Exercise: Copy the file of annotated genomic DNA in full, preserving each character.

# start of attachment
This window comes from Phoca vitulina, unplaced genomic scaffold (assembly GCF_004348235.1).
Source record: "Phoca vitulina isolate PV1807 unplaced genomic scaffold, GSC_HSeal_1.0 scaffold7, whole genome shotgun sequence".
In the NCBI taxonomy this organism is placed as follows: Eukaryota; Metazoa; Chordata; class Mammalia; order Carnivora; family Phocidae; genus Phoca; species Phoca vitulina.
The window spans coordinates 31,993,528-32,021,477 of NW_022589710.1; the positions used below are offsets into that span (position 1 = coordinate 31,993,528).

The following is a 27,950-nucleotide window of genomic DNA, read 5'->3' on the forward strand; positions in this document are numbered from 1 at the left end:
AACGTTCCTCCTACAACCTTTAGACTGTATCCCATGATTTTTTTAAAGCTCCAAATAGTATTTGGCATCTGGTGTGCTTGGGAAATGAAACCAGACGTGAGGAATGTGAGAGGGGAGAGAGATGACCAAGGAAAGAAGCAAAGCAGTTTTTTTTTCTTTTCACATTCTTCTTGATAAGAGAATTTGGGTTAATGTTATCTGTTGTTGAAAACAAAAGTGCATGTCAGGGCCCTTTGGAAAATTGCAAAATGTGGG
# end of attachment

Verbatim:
This window comes from Phoca vitulina, unplaced genomic scaffold (assembly GCF_004348235.1).
Source record: "Phoca vitulina isolate PV1807 unplaced genomic scaffold, GSC_HSeal_1.0 scaffold7, whole genome shotgun sequence".
In the NCBI taxonomy this organism is placed as follows: Eukaryota; Metazoa; Chordata; class Mammalia; order Carnivora; family Phocidae; genus Phoca; species Phoca vitulina.
The window spans coordinates 31,993,528-32,021,477 of NW_022589710.1; the positions used below are offsets into that span (position 1 = coordinate 31,993,528).

The following is a 27,950-nucleotide window of genomic DNA, read 5'->3' on the forward strand; positions in this document are numbered from 1 at the left end:
AACGTTCCTCCTACAACCTTTAGACTGTATCCCATGATTTTTTTAAAGCTCCAAATAGTATTTGGCATCTGGTGTGCTTGGGAAATGAAACCAGACGTGAGGAATGTGAGAGGGGAGAGAGATGACCAAGGAAAGAAGCAAAGCAGTTTTTTTTTCTTTTCACATTCTTCTTGATAAGAGAATTTGGGTTAATGTTATCTGTTGTTGAAAACAAAAGTGCATGTCAGGGCCCTTTGGAAAATTGCAAAATGTGGG